Category Archives: Kannada inscriptions of Rashtrakuta King Krishna III found in Vellore village
Tamil, Kannada inscriptions found in Vellore village
The Hindu The Tamil inscription of Rashtrakuta king Krishna-III of 10th century CE found at Melpadi village in Tamil Nadu by K. Kumar, Archaeologist. in October 2011. Photo: K. Kumar
The two inscriptions record that Rashtrakuta King Krishna III gifted village to poet Appaiyan
Two inscriptions belonging to the reign of the Rashtrakuta King, Krishna III, were found at Vallimalai village in Vellore district of Tamil Nadu.
Vallimalai is situated close to Melpadi village, which served as the military encampment of the king during the middle of the 10th century C.E. It is about 50 km from Takkolam, where the king defeated the Chola prince Rajaditya, son of Parantaka Chola I, in a battle in 949 C.E.
The inscriptions — one in Tamil and the other in Kannada — were discovered by archaeologist K. Kumar while visiting Vallimalai two months ago. The Tamil inscription came to light when workers dug up a trench.
Dr. Kumar, who has a Ph.D. in archaeology of the Vellore region in Tamil Nadu found the Tamil inscription engraved on a granite slab. When he and P. Venkatesan, Superintending Archaeologist, Archaeological Survey of India, visited the area a month later, they found the Kannada version.
The inscriptions record that Krishna III, while camping at Melpadi (“Melpaadikku vanthirunthu,” as mentioned in the Tamil inscription) gifted Mahendrapadi as “jivitham,” after auditing the village accounts and exempting it from all imposts, to “Disai-idang Gaganadeva Appaiyan,” an immigrant from Karanjikheta area in the Krishna valley.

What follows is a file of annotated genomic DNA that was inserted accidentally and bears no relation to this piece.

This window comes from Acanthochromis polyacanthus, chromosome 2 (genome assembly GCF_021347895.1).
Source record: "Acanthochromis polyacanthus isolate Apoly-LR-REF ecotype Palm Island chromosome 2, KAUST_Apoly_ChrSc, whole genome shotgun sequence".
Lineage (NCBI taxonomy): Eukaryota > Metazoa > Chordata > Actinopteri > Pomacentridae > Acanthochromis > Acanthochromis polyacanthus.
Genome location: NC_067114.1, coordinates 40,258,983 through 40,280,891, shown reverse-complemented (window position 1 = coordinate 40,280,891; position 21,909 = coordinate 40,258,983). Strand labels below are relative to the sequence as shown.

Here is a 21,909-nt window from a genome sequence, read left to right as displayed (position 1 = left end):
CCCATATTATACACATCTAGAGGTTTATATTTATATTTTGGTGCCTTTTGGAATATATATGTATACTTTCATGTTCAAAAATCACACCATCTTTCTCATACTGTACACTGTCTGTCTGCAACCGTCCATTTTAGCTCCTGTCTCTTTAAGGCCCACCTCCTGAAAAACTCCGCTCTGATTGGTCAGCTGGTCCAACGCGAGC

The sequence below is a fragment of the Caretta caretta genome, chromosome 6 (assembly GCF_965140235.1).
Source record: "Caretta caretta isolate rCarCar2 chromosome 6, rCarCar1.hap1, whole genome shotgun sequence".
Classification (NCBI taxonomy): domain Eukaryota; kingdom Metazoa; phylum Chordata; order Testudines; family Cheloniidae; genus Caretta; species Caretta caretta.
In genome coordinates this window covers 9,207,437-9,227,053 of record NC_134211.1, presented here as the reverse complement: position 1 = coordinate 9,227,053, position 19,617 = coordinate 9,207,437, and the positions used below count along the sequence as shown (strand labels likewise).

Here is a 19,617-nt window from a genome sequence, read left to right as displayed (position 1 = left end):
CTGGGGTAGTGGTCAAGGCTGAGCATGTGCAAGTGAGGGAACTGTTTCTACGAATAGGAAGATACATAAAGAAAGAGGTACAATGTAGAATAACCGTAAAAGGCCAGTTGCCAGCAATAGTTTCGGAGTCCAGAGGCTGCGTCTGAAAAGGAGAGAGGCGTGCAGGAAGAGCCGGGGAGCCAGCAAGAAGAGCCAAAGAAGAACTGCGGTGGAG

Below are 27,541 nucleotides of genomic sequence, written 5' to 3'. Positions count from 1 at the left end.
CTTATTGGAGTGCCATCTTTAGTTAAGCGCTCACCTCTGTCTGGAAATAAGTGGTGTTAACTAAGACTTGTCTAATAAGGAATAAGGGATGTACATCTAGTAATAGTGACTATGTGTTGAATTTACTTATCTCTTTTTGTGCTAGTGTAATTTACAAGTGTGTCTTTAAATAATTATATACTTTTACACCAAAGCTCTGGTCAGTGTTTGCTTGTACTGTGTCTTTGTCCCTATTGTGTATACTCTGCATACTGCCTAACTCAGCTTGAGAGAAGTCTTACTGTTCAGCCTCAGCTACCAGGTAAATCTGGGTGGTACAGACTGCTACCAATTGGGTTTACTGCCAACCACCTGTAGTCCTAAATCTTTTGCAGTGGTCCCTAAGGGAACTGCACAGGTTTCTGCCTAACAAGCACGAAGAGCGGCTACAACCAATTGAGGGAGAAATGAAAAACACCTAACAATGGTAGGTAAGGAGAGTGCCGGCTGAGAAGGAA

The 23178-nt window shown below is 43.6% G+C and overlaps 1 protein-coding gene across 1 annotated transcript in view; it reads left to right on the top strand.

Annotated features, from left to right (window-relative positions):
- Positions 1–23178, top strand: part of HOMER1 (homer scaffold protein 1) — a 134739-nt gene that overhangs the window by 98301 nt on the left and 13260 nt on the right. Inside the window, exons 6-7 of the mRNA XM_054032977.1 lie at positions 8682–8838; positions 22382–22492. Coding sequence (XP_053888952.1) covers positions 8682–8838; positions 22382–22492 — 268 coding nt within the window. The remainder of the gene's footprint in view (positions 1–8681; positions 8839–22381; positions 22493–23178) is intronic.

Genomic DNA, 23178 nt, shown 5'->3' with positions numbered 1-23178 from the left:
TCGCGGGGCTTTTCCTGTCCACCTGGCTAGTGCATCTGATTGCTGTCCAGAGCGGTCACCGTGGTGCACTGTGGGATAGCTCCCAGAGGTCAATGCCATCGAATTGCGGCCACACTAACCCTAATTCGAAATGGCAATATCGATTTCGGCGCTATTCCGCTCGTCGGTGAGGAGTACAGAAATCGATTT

The king gifted the village to Appaiyan in recognition of his prowess as a “Vikatakavi” poet (“vikata chakramadi”). According to the Tamil inscription, Appaiyan demonstrated his prowess as “vikatakavi” in the assembly of poets gathered at Kancheepuram (on the lines of “satavadhani or dasavadhani competitions). While stipulating the conditions governing the endowment, the inscription calls Krishna III “Kannaradeva.”
The Kannada inscription says the endowment was made in the presence of Krishna III’s feudatories, Rattas and Bitti Raja, who were staying at Melpadi. Krishna III was eulogised as Akalavarsha Deva, Prithvi Vallabha, Maha Rajathiraja, Parameshvara, Parama Bhattaraka and Chaleka Nallathan, indicating that he was yet to accomplish his conquests of Kancheepuram and Thanjavur as recorded in the later-day inscriptions issued by him, according to Dr. Kumar.
The importance of these inscriptions, which are Krishna III’s two earliest stone inscriptions discovered so far, mention his presence at Melpadi, a fact otherwise known only through copper plate charters, says Dr. Kumar.
The Karhad copper plates in Kannada from Maharashtra talk about his distribution of the spoils of war among his men at his military camp at Melpadi after defeating Rajaditya in Takkolam.
The Athakur (near Mysore) inscription of Krishna III’s son-in-law, Bhutuga II, says Rajaditya was treacherously killed by Bhutuga II while Rajaditya was seated on his elephant. Bhutuga II took part in the Takkolam battle along with Krishna III.
The Tamil inscription also says that Rajaditya was killed while seated on the elephant (“aanai mel thunjiya Chola deva”). The Karhad plates mention that one of the aims behind Krishna III’s invasion of the Chola territory was to provide livelihood for his subjects.
“These details known through the copper plate charters find a stunning confirmation in the recently discovered stone inscriptions at Melpadi. Hence, the discovery of these lithic inscriptions is important in the history of south India,” said Dr. Kumar.
Vallimalai has two important Chola temples named Arinjikai Eswaram and Somanatha Eswaram, built by Emperor Raja Raja (regnal years 985 – 1014 C.E.).
A small portion of the inscriptions is missing. They contain the image of Goddess Gajalakshmi at the top.